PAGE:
This predicament was, perhaps, a product of the historical situation of Asian-Americans, as a population of relatively recent immigrants--though that status, too, became part of the stereotype brought down upon thousands of Japanese-Americans in the internment camps of World War II. For Asian-American activists of the 1960s and 1970s, the pressing issue was carving out a unique place in America for the Asian community: the finding of a uniquely American identity, one that was not simply defined by our Orientalness. It was no surprise that writers like Frank Chin turned to black culture as a model for Asian-American identity. Chin saw blacks as everything Chinese-Americans were not: independent, defiant of white culture, rejecting assimilation in favor of constructing their own unique identity. Chin and others sought to ground Asian-American identity in the unique historical experience of Asians in the United States. Chinese-Americans, Chin argued, were not simply sojourning Chinese; rather, their identities were shaped by the American Chinatowns in which they were born and raised.
For Chin, naming was vitally important. Just as blacks had appropriated formerly derogatory terms--from "Negro" to "black" itself--as consciously chosen emblems of racial pride and identity, Chin tried to turn the racist label of "Chinaman" into one Chinese-Americans could claim as their own. Instead, hyphenation carried the day. But "Asian-American" only replicates Chin's dilemma: for it emphasizes the duality that plagues conceptions of Asian-American identity. The theme of most popular Asian-American literature has been the conflict of cultures--the alleged impossibility of reconciling Eastern and Western values, the stories of children caught between their parents' "Asian" values and their friends' "American" ones. Lost is the uniqueness of individual experience; lost is a sense of the history of Asians in America. I know that I can never be culturally "Chinese"; I lack access to that culture, and it can only be foreign to me. To imagine that my identity is somehow dual, to imagine that I can "return to my roots" in any meaningful way, would be a delusion.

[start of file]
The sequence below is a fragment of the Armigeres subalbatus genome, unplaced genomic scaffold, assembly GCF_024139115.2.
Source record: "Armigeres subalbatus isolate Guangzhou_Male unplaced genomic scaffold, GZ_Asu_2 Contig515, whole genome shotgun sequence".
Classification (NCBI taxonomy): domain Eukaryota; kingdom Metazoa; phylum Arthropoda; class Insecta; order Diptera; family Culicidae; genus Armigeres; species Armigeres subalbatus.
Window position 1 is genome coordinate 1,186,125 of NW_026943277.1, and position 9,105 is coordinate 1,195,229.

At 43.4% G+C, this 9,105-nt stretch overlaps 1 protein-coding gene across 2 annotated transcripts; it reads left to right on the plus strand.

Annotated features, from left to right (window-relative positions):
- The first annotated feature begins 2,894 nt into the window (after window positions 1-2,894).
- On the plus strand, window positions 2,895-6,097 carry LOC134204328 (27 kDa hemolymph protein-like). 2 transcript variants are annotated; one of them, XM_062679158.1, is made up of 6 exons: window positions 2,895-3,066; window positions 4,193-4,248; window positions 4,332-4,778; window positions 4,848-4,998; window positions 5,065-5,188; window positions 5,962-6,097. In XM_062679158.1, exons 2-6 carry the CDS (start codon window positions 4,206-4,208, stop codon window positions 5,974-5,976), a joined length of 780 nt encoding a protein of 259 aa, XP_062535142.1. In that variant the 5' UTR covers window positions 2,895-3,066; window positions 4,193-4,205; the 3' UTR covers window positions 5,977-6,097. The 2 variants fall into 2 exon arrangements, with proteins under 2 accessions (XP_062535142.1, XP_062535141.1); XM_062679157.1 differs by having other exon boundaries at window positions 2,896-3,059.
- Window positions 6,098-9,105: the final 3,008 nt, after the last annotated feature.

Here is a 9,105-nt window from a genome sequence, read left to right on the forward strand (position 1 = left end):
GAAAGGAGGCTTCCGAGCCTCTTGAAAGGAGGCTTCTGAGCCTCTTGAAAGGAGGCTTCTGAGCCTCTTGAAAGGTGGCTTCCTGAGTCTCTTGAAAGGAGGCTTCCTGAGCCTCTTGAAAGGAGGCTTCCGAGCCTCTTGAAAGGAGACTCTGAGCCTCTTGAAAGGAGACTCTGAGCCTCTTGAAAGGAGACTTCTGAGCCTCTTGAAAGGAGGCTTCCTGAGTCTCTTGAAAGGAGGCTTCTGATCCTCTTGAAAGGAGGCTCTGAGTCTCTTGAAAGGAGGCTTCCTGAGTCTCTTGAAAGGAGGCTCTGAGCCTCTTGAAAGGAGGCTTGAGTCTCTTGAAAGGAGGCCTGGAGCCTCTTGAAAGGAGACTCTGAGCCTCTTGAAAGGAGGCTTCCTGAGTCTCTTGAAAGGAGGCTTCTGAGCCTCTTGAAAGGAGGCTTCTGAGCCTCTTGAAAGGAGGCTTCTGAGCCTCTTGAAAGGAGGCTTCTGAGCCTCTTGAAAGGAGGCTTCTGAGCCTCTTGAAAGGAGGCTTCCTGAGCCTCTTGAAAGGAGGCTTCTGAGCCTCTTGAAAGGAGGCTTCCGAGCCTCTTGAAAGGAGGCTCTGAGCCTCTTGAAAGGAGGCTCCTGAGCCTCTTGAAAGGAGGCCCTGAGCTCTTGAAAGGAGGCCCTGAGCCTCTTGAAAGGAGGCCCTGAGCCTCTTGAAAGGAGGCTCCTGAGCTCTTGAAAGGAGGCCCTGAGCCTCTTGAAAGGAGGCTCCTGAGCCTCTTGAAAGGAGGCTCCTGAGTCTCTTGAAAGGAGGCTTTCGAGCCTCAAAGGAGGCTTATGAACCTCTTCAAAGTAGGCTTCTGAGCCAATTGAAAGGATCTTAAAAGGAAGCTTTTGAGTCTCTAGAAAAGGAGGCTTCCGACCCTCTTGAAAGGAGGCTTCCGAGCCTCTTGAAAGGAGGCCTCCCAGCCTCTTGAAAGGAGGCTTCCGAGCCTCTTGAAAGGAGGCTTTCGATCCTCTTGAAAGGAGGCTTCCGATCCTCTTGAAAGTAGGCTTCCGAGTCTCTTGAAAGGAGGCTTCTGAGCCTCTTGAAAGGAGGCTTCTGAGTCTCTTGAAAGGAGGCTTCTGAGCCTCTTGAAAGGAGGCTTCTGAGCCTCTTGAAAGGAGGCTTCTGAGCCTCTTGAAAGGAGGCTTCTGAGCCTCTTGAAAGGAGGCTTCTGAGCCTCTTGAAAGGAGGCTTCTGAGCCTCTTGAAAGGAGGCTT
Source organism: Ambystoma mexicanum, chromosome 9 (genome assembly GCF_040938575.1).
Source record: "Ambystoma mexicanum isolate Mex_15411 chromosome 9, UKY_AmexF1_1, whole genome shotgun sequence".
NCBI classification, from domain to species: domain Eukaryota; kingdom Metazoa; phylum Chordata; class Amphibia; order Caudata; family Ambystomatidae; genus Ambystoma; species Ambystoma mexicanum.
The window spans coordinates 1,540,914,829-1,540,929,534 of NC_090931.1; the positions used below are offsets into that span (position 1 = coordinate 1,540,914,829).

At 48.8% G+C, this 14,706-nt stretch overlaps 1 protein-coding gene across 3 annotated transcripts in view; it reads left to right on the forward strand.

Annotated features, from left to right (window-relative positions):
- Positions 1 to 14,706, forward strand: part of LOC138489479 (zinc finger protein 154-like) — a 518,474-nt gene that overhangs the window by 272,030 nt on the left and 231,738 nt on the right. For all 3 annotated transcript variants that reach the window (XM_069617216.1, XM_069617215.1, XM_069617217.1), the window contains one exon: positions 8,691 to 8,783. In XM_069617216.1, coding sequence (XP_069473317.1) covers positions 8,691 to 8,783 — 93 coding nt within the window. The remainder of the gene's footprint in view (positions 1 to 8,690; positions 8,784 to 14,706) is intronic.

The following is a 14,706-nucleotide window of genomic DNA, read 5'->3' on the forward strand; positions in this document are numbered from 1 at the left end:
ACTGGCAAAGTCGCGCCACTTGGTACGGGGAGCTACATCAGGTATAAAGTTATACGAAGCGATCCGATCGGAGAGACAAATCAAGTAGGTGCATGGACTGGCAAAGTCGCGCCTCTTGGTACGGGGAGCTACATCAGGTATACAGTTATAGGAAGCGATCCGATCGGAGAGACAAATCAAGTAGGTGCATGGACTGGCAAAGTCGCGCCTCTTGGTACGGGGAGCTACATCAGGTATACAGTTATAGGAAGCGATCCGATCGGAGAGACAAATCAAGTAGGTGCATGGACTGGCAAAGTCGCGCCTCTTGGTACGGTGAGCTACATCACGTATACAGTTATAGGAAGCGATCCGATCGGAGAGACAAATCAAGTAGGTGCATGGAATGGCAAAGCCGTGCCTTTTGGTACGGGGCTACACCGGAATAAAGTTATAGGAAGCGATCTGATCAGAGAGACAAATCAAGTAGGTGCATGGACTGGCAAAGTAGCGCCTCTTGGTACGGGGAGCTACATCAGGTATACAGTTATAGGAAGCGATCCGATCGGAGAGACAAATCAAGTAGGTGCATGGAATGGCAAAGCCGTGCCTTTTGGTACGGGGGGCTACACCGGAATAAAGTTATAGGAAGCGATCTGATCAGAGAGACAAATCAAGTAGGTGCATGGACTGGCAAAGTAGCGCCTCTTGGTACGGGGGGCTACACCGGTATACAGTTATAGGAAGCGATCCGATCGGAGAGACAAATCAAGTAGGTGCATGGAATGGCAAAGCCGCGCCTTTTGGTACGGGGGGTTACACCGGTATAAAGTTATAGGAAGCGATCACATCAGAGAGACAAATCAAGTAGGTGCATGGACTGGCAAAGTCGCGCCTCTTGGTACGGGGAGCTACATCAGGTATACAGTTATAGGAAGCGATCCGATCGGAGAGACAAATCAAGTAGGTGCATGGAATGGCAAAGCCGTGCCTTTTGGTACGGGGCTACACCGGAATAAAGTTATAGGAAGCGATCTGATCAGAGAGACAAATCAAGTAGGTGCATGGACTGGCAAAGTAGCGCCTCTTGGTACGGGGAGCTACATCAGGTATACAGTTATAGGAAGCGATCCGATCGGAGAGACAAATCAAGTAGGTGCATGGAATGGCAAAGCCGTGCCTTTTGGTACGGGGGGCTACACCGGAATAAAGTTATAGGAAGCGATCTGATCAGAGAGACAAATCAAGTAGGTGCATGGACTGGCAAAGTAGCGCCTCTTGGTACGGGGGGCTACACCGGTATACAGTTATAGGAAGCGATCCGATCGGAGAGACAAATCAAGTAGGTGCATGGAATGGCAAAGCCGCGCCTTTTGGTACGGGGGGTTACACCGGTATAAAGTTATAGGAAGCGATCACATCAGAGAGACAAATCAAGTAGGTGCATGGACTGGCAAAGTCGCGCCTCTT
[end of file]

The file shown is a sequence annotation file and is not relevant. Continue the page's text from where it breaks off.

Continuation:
But I find myself stuck with the duality, stuck with the label. And it is into this semantic morass that "African-American" now plunges black Americans. By choosing "African-American" over "black," blacks may give up that historical grounding that Chin envied in favor of the duality he feared. The attempt to return to African culture can only be a kind of tokenism, a search for the "authentic" in costumes and food festivals--just as I exercise my "Chineseness" in culinary exploits. The threat--as Chin and others saw--of trying to root onself in Africa is that it can become a distraction from the specificity of one's conditions, leading to a neglect of the history that gives one a unique cultural space.
It might be argued that this shift simply represents a different historical moment: blacks, confident in their position within American culture, should now identify with a larger global community. Perhaps the shift to "African-American" is part of a larger multicultural strategy, whereby blacks seek to place themselves within an America made up of many different cultural groups. But the cultural dualities that have confronted Asian-Americans should demonstrate the dangers of identifying with the "homeland." And perhaps blacks should be wary of giving up the cultural leverage that their unique, hard-won identity in American culture gives them. It is that leverage that Asian-American activists have sought and continue to seek, often by borrowing the tactics of black leaders. If the reply is that the Asian-American and black experiences have been profoundly different, that's exactly the point.